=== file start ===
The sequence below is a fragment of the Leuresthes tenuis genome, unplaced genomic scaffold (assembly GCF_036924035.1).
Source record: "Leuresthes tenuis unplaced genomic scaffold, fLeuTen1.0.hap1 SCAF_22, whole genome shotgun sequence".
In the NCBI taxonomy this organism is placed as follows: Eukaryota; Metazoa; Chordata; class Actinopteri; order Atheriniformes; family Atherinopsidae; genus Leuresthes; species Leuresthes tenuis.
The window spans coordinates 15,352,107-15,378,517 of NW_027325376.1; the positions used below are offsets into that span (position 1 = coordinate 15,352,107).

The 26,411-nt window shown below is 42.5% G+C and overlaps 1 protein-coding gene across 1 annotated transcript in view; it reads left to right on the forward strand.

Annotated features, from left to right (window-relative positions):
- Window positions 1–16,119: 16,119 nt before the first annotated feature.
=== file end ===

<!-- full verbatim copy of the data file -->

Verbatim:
The sequence below is a fragment of the Leuresthes tenuis genome, unplaced genomic scaffold (assembly GCF_036924035.1).
Source record: "Leuresthes tenuis unplaced genomic scaffold, fLeuTen1.0.hap1 SCAF_22, whole genome shotgun sequence".
In the NCBI taxonomy this organism is placed as follows: Eukaryota; Metazoa; Chordata; class Actinopteri; order Atheriniformes; family Atherinopsidae; genus Leuresthes; species Leuresthes tenuis.
The window spans coordinates 15,352,107-15,378,517 of NW_027325376.1; the positions used below are offsets into that span (position 1 = coordinate 15,352,107).

The 26,411-nt window shown below is 42.5% G+C and overlaps 1 protein-coding gene across 1 annotated transcript in view; it reads left to right on the forward strand.

Annotated features, from left to right (window-relative positions):
- Window positions 1–16,119: 16,119 nt before the first annotated feature.